Some hospital readmissions may be avoided for diabetic hypoglycemia and hyperglycemia cases with better follow-up care.
While hospital readmissions may be common for patients with diabetes, some readmissions may be avoided for hypoglycemia and hyperglycemia cases with better follow-up care, according to a new report.
Researchers from the Mayo Clinic conducted a retrospective analysis of more than 300,000 patients with diabetes discharged from hospitals to ascertain the most common reasons and risk factors for readmission. The adults were commercially insured and Medicare Advantage beneficiaries from across the United States and discharged from their respective hospitals between January 1, 2009, and December 31, 2014. The investigators counted all unplanned readmissions within 30 days of discharge as part of their study, and categorized dysglycemia (both hypo- and hyperglycemia) compared with all other causes.
There were nearly 600,000 index hospitalizations throughout the study period, of which 2.6% were for severe dysglycemia, the researchers reported. Causes between hypo- and hyperglycemia were about half and half; however there were 1.5% of cases that were unspecified dysglycemia. The most common cause for index hospitalization was heart failure (5.5% of patients). Dysglycemia was the 11th most common cause of first hospitalization, the investigators learned.
The all-cause 30-day readmission rate was 10.8% among the adults with diabetes, and, among those patients, heart failure was the most common cause for readmission at 9%. Of the 2.5% of readmissions due to dysglycemia, it was split 60/40 among hypo- and hyperglycemia, respectively.
“We already knew that adults with diabetes carry a high risk for hospitalization and unplanned readmission,” the study’s lead author, Rozalina McCoy, MD, said in a press release. “But the big question was why? And what role did episodes of very high and very low blood sugar play in this risk? Because if we knew what the problem was, and ultimately why it might be happening, we could then try to prevent it.”
One of the general risk factors for readmission, the study authors said, was longer length of stay during index hospitalization. African American patients appeared to have a slightly higher risk than white patients did, the researchers wrote. Additionally, readmission risk was lower after planned rather than unplanned hospital readmissions. Another factor that seemed to reduce the unplanned readmission risk included higher income.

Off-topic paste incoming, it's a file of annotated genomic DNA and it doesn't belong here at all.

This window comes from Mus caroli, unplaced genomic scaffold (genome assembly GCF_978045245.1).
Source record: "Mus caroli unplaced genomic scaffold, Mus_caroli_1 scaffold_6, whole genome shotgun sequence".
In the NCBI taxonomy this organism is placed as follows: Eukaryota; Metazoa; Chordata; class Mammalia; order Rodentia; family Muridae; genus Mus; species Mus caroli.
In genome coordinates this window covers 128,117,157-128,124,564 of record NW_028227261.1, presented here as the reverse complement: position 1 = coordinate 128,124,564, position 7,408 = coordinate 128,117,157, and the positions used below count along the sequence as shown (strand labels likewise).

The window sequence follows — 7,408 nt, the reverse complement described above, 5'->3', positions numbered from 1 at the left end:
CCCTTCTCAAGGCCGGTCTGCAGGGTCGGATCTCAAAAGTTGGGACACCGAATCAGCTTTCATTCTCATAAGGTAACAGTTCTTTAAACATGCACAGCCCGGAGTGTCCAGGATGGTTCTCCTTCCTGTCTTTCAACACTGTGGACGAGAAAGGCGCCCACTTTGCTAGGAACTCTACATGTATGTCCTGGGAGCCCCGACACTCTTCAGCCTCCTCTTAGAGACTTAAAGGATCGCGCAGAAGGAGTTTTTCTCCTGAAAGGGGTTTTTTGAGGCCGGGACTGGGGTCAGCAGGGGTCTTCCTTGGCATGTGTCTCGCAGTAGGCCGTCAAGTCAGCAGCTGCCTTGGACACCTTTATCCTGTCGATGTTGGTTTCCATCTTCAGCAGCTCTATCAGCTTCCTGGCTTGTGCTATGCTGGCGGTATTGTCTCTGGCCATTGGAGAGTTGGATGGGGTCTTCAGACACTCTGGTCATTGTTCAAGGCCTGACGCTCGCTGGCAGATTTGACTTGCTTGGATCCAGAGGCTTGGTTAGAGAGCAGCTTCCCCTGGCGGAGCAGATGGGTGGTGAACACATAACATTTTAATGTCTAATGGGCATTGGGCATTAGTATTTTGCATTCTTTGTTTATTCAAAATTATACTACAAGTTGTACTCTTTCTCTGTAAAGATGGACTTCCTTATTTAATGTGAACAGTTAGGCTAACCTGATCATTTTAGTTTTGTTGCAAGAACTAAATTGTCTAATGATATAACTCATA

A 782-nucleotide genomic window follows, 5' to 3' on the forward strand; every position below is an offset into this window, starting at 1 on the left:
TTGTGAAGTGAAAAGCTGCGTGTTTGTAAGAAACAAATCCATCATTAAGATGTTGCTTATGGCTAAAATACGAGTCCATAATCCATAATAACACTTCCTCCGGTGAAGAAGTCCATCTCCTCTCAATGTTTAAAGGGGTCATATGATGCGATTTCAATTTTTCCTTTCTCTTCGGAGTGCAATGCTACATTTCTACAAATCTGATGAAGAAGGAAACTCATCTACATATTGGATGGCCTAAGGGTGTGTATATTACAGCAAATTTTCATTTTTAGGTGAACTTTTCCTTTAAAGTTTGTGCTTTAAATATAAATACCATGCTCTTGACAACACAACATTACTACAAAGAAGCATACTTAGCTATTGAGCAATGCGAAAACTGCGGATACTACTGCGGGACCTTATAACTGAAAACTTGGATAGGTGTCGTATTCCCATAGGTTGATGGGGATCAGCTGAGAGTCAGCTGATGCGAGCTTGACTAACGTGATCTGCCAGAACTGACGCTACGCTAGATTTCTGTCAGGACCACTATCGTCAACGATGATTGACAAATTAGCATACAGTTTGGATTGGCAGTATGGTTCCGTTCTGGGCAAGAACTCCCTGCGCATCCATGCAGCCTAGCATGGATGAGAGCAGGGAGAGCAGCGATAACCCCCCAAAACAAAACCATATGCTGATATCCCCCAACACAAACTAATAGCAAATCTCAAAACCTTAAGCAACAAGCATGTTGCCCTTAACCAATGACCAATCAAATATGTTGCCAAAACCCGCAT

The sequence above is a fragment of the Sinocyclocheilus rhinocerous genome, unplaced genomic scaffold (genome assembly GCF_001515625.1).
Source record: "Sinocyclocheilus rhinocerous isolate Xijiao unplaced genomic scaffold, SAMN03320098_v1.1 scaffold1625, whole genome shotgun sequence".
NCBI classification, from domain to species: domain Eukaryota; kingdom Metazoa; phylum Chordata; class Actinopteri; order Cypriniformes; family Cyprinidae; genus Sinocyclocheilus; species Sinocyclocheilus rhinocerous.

Hospital readmissions specifically for dysglycemia in diabetic patients had its own set of risk factors, including patient age, Diabetes Complications Severity Index, index hospitalization for dysglycemia and prior history of dysglycemia hospitalizations. The risk in these patients was nearly twice as high among patients older than 45 years of age compared with those younger than 45 years of age. It did not appear to be a risk factor again until patients reached 75 years of age or older.
“The hospital follow-up visit allows patients and their providers to discuss the reason for hospitalization, any medication changes, their ability to take care of themselves at home, and potential ways to prevent readmission if problems arise in the future,” McCoy continued. “It also provides an opportunity to review the patient’s diabetes management plan and blood sugar levels.”
McCoy added that programs such as inpatient diabetes education, medication reviews, care transition programs, and other efforts to incorporate diabetes care into discharge planning and follow-up can be helpful in reducing the risk for readmission. If patients learn to recognize severe dysglycemic episodes when they occur, they can help their doctors develop personalized plans to manage the symptoms without the requirement of hospitalizations, she concluded.
The full report can be found in the Journal of General Internal Medicine.